Part of the added fun of having a bit of outdoor space where we can enjoy our gardening experiments is that we often have unexpected “visitors” who drop by to tour the grounds and evaluate the fruits of our humble estate.
And, we somehow suspect that some of our four-legged visitors would make entries (if only they could) into the guest book to the effect that they just “love what you’ve done with the place!”
But come to think of it, the grounds that we now occupy actually belonged to the wildlife long before we got here. So, technically, we’re actually “visitors” to them. Which brings me to the conclusion that we need to peacefully co-exist with the wildlife as neighbors and land-sharers!
The white-tailed deer seem to be the original and rightful owners of our little piece of the globe (they're plentiful here), so we need to honor their rights and accept the fact that when they enter our backyard they're also entering their backyard--and they’re here for the buffet!
And if we don’t want their lunch to be our tender petunias, we need to find a way to make our cultivated crops unappealing to their taste buds--while at the same time, not harming these beautiful animals.
Our friend, Ed, has come up with an easy-to-make and inexpensive deer repellant that you can mix and then spray onto the plants that you don’t want to have eaten by the animals.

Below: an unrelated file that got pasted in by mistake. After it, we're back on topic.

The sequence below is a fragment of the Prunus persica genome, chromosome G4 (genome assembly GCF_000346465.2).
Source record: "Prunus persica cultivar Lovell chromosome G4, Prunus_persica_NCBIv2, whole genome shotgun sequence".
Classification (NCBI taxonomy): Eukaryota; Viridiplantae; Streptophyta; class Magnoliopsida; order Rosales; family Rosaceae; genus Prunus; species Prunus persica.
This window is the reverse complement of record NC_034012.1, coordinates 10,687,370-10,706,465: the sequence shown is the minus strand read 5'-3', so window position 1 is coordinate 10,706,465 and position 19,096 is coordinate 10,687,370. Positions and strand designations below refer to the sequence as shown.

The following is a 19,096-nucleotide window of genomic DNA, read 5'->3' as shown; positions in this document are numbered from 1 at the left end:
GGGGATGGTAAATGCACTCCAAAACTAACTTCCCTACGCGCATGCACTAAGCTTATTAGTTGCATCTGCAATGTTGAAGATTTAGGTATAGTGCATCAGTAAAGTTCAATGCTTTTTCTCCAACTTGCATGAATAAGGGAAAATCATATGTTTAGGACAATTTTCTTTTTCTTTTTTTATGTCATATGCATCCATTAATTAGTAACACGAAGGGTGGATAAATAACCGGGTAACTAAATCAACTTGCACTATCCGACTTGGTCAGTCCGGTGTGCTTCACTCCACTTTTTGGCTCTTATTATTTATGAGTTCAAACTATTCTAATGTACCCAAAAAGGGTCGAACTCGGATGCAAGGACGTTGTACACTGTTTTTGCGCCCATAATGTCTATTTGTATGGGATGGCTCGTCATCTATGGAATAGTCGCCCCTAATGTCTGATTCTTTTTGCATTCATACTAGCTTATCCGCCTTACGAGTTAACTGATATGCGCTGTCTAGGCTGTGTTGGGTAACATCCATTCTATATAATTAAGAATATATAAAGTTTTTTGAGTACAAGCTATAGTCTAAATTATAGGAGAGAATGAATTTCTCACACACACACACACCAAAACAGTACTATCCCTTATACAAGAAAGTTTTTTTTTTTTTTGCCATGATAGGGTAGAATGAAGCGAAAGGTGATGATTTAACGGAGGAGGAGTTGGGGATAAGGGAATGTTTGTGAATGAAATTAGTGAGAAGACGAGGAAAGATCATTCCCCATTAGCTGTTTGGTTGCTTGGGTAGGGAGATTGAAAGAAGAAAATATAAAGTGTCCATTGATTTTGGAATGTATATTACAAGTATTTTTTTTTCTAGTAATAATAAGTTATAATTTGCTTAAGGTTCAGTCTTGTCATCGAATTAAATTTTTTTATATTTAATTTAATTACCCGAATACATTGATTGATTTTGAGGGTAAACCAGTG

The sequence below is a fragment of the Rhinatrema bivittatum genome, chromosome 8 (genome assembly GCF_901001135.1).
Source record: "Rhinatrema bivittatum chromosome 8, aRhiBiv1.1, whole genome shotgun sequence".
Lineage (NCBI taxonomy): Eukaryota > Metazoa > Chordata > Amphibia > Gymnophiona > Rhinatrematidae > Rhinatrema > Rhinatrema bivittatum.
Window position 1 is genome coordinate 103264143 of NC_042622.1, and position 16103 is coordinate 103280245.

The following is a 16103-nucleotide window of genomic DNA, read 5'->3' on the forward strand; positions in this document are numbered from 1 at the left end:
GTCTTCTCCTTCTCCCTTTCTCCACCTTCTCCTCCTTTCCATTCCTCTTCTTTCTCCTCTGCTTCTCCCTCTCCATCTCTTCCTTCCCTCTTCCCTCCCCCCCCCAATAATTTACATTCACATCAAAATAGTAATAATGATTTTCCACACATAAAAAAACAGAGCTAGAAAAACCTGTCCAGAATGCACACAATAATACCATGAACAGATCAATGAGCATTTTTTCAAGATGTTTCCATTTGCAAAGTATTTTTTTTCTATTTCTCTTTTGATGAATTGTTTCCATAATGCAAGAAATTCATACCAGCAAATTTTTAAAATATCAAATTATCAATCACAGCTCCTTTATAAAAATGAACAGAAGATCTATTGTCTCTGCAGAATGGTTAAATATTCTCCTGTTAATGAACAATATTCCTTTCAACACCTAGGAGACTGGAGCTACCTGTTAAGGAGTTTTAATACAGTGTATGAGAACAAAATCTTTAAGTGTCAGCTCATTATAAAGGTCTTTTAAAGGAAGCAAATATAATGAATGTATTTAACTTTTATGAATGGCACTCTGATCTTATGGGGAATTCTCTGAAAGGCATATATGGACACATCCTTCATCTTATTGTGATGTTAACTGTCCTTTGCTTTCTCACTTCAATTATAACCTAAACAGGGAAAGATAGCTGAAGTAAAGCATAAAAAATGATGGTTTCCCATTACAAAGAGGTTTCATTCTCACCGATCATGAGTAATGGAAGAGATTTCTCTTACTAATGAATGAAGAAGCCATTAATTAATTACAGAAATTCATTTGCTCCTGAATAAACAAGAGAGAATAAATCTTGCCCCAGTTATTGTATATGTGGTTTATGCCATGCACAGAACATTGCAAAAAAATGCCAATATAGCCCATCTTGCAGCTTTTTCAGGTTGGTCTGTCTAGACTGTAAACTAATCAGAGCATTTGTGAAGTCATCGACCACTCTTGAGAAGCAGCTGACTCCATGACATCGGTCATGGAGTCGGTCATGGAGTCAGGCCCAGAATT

The recipe consists of two eggs emulsified in the kitchen blender, to which you add some milk and detergent, and then enough water to fill a gallon jug. Set the jug outdoors in the warm sunshine for a few days/weeks to allow the concoction to attain full potency.
According to Ed, after spraying onto your desirable plants, the repellant soon loses its rotten egg odor to humans but remains effective in deterring the deer. You will need to reapply after heavy rains wash the plants free of the mixture.
Harmless to the environment, the wildlife, and the property owner--and inexpensive to create!
If you check the labels on the deer repellant products at your garden center, you’ll find that many of these contain ingredients similar to our homemade one (egg solids, etc.). However, the store-bought products cost anywhere from $12 to $25 depending on size and brand name, while a gallon of “Ed’s Really Good Deer Repellant” costs less than 50 cents to make at home!
Sooooo, gardening friends and music lovers--it’s time to get out your banjo, guitar, or autoharp. And sing a verse or two of that great old Bluegrass song “Live And Let Live”, while you appreciate the fact that your deer friends from the wild can stop by and enjoy the music too, as they nibble a little snack in the backyard--without eating up your (now-protected) petunias, pansies, and posies.
Just remember to hold the volume of your music down a bit so you don’t scare off those beautiful white-tails--that’s not the kind of deer repellant we want!